Highlands East OKs roof work at pair of town garages

By James Matthews

Town council will cover costs above budgeted amounts for repairs at two Highlands East municipal garages on Highway 118.

Abby Armstrong, the town’s public works manager, urged council when it met Nov. 22 to approve the two over-budget contracts in order to keep the price for the work low.

That’s right: If council waits to re-tender for better prices, the way the marketplace has been in these pre-recession pandemic days, the cost to do the work later is likely to be higher.

Ministry of Labour inspectors took a look at the town’s garages at 19897 Highway 118 and another garage at 19951 on Highway 118.

“They addressed a few health and safety concerns,” she said.

It was noted that the municipality is required to have a pedestrian vehicle plan in place for anyone who would be entering the public works yards to obtain sand for their driveways in the winter.

To alleviate these health and safety matters, the Public Works yards are closed to the public.

“We do not have a plan in place, nor are we staffed or have the resources to be able to monitor the coming of vehicles of pedestrian traffic,” Armstrong said.

The public may access sand as required at the old Gooderham garage and the Cardiff works garage, with council to give direction to staff if an alternative location is required.

A sand policy to address any future matters and the efficacy of this matter will be brought forward to council at a later date.

Mayor Dave Burton asked why Ministry of Labour inspectors visited the town’s facilities?

“Did they just drop in out of the blue for a visit?” he said.

Armstrong said ministry inspectors are known to visit unannounced.

“This was brought forward from a matter that was brought forward,” she said. “So they did come out. I actually feel it was a benefit in the sense that we did get to have an ergonomics inspector come through. They were able to address a few issues as well.

“It was a really good inspection. They’re very open and willing to work with us with any matters that arise.”

Those are the town garages on which roofs need to be replaced.

Public Works recommended that council award the contract to replace the roof at 19897 Highway 118 to Irvcon Ltd. at a cost of $164,820.00.

The department also asked council to approve the contract for work on the roof at the garage located at 19951 Highway 118 to Amherst Roofing and Sheetmetal Ltd. at a cost of $184,491.00.

The garage roofs require a full replacement to ensure the health and safety of staff. It was work required as outlined in the 2019 Facility Condition Assessment. As such, they were budgeted at the current market value in 2022 to be remediated and repaired.  

Three bids were received from Amherst Roofing & Sheetmetal Ltd., Irvcon Ltd., and Simluc Contractors Ltd. for each roof project.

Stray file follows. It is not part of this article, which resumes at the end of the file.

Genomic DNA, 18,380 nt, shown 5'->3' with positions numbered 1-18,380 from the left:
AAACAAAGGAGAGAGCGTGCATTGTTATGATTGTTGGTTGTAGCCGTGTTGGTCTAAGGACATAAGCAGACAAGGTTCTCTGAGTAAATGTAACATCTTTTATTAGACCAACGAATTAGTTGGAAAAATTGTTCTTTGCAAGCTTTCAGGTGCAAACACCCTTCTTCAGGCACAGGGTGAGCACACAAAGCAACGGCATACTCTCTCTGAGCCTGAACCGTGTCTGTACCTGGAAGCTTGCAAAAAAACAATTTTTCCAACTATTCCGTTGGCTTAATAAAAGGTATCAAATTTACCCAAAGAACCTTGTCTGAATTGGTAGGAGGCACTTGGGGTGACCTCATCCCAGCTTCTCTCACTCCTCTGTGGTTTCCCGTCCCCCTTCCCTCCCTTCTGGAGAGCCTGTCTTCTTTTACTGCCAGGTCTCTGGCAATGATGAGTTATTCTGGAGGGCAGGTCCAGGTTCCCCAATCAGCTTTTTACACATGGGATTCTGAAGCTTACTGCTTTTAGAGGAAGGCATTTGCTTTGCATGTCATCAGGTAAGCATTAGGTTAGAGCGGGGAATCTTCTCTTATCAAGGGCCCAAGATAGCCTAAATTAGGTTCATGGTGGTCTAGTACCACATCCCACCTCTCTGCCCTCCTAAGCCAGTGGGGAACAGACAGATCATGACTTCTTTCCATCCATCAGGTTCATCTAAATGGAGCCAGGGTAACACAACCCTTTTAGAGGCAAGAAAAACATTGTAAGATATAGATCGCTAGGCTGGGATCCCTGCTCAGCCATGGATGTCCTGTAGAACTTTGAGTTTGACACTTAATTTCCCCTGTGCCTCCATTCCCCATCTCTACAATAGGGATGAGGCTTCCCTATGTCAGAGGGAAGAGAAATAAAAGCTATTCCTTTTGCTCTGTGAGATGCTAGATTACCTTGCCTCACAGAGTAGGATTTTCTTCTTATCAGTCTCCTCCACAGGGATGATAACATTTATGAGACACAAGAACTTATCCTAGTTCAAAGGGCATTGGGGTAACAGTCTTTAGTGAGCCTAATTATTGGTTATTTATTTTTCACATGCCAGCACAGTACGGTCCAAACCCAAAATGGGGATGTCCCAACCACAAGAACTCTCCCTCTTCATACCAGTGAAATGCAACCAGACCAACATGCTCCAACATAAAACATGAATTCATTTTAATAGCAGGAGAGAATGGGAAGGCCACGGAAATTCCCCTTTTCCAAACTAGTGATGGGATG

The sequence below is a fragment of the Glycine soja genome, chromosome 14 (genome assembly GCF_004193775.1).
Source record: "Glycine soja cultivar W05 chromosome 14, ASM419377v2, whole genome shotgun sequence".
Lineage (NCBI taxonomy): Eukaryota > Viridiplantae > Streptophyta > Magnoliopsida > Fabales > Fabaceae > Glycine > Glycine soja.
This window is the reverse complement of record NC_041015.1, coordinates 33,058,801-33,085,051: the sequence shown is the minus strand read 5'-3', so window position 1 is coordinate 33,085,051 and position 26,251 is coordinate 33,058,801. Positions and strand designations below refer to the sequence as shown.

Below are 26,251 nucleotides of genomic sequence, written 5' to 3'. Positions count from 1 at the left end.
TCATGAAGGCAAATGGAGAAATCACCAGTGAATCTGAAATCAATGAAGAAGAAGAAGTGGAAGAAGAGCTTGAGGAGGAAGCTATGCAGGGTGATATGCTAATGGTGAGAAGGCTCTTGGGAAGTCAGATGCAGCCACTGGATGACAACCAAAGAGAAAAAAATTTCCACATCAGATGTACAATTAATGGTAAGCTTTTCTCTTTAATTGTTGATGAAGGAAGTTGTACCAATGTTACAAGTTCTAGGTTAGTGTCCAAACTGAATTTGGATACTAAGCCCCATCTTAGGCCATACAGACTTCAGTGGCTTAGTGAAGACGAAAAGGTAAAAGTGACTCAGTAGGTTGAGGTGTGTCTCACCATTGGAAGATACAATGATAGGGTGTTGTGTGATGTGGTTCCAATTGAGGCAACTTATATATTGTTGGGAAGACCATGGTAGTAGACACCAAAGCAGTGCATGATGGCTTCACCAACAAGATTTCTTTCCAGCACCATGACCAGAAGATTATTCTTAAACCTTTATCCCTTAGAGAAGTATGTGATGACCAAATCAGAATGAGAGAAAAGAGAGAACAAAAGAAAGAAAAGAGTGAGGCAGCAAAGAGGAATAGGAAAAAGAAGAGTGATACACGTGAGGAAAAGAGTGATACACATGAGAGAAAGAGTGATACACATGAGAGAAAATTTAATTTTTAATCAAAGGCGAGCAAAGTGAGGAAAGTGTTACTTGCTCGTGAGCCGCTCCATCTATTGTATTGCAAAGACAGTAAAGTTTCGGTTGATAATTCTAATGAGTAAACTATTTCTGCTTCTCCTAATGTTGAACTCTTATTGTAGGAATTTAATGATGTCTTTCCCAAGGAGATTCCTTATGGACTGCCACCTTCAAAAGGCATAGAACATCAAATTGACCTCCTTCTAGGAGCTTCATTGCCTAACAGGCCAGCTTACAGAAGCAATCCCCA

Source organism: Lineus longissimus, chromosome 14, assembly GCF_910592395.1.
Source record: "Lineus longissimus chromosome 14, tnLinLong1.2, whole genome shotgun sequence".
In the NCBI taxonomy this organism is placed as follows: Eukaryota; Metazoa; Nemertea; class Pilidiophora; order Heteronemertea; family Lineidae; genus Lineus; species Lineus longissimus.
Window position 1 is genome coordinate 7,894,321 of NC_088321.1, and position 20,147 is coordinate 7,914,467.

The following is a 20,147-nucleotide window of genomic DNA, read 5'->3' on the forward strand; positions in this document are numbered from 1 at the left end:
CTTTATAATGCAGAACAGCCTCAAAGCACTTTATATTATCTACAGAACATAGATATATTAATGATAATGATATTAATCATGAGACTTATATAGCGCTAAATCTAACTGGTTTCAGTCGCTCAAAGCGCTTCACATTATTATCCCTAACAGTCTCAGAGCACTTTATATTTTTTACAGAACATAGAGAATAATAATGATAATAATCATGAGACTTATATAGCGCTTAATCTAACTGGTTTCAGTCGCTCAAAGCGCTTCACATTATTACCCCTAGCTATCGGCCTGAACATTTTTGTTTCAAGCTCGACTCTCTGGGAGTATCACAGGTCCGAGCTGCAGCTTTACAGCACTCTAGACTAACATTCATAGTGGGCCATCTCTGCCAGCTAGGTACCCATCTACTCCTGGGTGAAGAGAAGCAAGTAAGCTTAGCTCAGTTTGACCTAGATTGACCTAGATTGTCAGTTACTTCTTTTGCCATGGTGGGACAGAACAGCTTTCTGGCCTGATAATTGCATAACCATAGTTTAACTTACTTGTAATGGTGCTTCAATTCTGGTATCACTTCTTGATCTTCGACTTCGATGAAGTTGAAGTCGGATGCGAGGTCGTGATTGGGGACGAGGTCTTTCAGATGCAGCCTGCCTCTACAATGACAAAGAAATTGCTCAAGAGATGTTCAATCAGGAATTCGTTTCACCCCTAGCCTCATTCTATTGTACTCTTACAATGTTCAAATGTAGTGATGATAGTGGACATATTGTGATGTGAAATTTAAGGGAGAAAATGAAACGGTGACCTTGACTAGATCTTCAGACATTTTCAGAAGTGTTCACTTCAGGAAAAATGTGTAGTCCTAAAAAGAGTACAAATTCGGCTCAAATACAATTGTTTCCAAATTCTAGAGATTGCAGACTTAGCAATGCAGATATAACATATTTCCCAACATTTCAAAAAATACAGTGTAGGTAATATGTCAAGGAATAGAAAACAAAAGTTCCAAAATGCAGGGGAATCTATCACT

The 2022 budget allowed $80,000 for each roof. But, with the increase in costs of fuel, material, and price changes due to material availability, the costs have increased outside of the 2022 budgeted amount.

Staff urged council to earmark $189,311 to be included in the 2023 capital budget for work on both garage roofs. It accounts for aforementioned changes in fuel and other materials.

Armstrong said it isn’t ideal to have to complete roof work in the fall and winter.

“After discussion with a few of the different (contractor) candidates, they did note that they would hold their costs. However, it would have to be approved by council.”

Both contractors have agreed to hold their prices, providing the municipality award them the contracts and issue a purchase order to each company in 2022.

If council doesn’t approve the proposal, Public Works will have to retender the work in Spring 2023. With market volatility, if council chooses not to award the contracts, the municipality will more than likely see an increase for the roof work in 2023.

“This report is essentially a request to have the tenders awarded,” Armstrong said.

Burton wanted to know if the roofs were in such disrepair that work absolutely had to be carried out sooner rather than later, following a retender in 2023.

“To me, the prices are extreme,” Burton said, and asked that council defer the work to be retendered in the new year.

Deputy Mayor Cecil Ryall said perhaps the high price may just be a sign of the times.

“I don’t think anybody is going to gouge us because the numbers (in bids) are too close,” Ryall said. “I don’t have a problem with deferring this, if we want to, to a later date.

“I just want to make sure, at the end of the day, that we don’t defer it to the point where we close our option on the prices that we currently have.”

He said prices could easily increase, and he suggested the town research other options, other sources to get the work done.

“I’m very concerned that this is a sign of the times of things to come,” Ryall said.

Shannon Hunter, the town’s CAO/treasurer, asked about the level of deterioration at the garages and if there was indeed a hole in the roof at garage 19951.

Armstrong said both garages have deterioration.

“There are holes in both roofs,” she said. “That was kind of the main concern, obviously. It is not anticipated that the roofs will collapse tomorrow.”

Garage 19897 has leaks that are causing damage to the roof and paint and drywall through the rest of the structure.

“There is extensive work that does need to occur at both buildings,” Armstrong said.